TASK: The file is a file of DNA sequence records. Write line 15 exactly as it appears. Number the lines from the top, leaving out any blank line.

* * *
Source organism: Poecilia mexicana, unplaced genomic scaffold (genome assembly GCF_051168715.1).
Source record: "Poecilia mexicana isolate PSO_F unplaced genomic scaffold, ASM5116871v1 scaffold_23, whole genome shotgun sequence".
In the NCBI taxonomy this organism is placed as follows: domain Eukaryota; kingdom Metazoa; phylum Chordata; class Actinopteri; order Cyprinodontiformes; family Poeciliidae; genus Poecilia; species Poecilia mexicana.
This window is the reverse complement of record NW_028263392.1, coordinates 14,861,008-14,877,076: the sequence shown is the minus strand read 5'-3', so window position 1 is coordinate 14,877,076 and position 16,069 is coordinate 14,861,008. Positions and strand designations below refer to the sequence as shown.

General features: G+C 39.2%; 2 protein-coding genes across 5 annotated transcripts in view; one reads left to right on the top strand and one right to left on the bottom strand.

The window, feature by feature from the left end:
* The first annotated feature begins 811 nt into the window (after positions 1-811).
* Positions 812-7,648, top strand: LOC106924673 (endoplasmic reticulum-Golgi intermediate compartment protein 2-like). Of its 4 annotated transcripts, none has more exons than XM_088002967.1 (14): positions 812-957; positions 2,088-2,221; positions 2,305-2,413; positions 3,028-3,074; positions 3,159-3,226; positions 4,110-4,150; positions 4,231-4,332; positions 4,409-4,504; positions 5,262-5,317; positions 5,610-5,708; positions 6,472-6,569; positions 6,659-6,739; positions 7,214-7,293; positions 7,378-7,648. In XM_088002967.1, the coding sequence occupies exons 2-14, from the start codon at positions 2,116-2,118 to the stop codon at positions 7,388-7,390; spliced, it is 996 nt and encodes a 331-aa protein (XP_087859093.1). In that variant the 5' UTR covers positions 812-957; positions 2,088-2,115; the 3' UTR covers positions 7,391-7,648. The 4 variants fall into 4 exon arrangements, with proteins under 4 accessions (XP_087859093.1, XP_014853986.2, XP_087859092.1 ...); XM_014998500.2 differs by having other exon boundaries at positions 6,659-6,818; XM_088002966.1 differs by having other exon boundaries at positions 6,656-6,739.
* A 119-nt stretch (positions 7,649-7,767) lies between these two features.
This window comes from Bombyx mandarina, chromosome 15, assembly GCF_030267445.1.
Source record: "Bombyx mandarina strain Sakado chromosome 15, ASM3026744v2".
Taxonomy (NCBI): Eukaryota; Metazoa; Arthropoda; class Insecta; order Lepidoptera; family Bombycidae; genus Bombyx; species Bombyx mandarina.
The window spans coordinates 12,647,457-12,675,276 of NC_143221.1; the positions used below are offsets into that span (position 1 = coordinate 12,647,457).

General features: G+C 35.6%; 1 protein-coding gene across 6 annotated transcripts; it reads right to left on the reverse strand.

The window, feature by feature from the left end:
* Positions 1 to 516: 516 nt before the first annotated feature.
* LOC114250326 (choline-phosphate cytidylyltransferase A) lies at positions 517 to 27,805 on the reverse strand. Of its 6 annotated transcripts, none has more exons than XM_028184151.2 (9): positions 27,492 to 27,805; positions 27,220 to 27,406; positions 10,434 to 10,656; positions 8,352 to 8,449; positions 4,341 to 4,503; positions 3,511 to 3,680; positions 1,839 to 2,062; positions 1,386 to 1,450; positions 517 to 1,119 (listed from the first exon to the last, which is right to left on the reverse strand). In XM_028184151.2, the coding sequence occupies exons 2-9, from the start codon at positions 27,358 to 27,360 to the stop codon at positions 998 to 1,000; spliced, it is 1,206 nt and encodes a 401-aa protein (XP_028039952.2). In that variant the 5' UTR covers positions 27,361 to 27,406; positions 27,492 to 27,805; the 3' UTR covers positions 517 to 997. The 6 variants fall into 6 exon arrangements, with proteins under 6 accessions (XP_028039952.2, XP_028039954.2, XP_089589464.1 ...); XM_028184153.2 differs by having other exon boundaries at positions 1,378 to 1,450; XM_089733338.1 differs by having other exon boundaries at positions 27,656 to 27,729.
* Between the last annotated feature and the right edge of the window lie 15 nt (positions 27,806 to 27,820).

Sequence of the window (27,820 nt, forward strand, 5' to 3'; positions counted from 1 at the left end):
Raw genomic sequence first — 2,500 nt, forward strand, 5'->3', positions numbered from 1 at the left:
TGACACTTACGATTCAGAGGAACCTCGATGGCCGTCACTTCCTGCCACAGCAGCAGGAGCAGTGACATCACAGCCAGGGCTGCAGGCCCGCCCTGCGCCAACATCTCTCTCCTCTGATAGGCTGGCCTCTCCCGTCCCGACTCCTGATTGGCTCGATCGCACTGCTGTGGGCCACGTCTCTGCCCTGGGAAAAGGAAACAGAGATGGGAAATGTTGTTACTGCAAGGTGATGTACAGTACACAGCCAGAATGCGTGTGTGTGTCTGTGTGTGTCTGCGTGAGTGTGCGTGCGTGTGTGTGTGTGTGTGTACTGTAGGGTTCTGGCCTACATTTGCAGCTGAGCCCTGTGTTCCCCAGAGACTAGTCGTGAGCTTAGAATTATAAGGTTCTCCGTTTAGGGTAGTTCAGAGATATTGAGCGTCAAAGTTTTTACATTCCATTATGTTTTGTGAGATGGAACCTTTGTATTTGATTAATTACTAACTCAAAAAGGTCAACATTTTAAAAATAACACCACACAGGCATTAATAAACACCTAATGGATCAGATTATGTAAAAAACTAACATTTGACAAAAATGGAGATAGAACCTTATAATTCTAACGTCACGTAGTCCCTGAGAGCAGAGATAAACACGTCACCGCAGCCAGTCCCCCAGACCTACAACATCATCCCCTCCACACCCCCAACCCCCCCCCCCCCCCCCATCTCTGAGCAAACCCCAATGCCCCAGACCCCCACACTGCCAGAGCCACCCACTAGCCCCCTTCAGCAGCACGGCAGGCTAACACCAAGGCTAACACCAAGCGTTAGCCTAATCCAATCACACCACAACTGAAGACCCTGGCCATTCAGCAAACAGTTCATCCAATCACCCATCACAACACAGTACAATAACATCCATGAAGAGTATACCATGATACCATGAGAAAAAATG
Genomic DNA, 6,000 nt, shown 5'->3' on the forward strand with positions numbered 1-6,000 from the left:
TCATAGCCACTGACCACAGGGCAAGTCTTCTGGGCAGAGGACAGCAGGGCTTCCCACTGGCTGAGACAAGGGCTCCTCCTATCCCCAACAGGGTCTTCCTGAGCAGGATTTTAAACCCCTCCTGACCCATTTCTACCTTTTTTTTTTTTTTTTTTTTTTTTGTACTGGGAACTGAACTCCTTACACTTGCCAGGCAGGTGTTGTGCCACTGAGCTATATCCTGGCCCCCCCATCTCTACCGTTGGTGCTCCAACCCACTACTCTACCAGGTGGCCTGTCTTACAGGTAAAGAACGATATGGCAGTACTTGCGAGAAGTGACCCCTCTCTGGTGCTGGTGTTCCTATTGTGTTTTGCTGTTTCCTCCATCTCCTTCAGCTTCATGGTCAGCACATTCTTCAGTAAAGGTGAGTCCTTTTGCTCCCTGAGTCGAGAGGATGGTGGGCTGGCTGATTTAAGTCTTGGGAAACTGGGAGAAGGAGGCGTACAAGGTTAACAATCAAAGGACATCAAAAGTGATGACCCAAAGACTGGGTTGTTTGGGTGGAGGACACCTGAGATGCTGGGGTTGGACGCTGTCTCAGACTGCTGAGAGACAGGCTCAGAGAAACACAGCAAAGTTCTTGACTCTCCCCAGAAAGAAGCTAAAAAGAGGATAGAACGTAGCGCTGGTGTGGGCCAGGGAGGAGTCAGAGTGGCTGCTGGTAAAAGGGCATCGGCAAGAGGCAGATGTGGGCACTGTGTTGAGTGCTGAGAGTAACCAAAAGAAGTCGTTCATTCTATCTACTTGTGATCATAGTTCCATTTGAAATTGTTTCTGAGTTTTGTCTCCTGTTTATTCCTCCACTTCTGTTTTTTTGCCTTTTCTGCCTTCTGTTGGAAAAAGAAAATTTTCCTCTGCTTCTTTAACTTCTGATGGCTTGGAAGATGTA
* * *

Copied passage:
The window, feature by feature from the left end: